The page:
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Institutionalized religious movement whose members are bound by vows to an ascetic life of prayer, meditation, or good works. Members of monastic orders (monks) are usually celibate, and they live apart from society either in a community of monks or nuns or as religious recluses. The earliest Christian monastic communities were founded in the deserts of Egypt, most notably by the hermit St. Anthony of Egypt (251–356). It was given its more familiar cenobitic form by St. Pachomius (c. 290–346). St. Basil the Great composed a very influential rule for the eastern church, and John Cassian (360–465) helped spread monasticism to western Europe. The Benedictine order, founded by St. Benedict of Nursia in the 6th century, called for moderation of ascetic practices and established worship services at regular hours. Throughout the Middle Ages, monasticism played a vital role not only in spreading Christianity but also in preserving and adding to literature and learning. It underwent periodic reforms, notably by the Cluniacs in the 10th century and the Cistercians in the 12th century, and saw the founding of mendicant orders such as the Dominicans and Franciscans. Monasticism has also been important in Eastern religions. In early Hindu times (c. 600–200 BC) there were hermits who lived in groups (ashrams), though they did not lead a strictly organized communal life. Jainism may be the first religion to have had an organized monastic life, which was characterized by extreme asceticism. Buddhist monks observe a moderate rule that avoids extremes of self-indulgence and self-mortification.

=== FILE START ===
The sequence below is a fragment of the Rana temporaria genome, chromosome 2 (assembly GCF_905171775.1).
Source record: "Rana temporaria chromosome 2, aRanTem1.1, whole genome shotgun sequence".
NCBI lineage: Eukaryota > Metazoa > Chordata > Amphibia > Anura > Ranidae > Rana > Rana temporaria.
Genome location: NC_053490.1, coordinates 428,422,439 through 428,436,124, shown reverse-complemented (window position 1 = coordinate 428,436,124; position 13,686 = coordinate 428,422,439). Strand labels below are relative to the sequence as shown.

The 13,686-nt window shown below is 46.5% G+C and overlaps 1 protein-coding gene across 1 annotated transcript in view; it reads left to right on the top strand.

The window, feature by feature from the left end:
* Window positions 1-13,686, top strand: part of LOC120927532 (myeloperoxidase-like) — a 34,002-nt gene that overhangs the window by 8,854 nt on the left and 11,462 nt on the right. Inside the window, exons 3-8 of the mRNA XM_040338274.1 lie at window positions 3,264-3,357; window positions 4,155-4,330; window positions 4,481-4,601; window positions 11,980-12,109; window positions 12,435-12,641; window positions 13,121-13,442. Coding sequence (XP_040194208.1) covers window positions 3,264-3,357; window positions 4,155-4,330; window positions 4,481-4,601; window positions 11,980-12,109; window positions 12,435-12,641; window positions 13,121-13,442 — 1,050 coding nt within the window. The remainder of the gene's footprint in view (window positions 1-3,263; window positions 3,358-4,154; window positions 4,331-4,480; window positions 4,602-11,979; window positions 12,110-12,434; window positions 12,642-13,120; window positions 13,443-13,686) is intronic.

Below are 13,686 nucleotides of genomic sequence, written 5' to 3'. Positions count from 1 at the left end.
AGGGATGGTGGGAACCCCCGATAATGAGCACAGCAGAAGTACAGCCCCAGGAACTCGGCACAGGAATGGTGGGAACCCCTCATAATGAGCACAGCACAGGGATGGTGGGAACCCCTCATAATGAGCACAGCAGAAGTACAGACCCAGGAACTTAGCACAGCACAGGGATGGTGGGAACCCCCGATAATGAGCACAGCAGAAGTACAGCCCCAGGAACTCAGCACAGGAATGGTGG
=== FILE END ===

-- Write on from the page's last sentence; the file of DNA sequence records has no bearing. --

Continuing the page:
This entry comes from Encyclopædia Britannica Concise. For the full entry on monasticism, visit Britannica.com.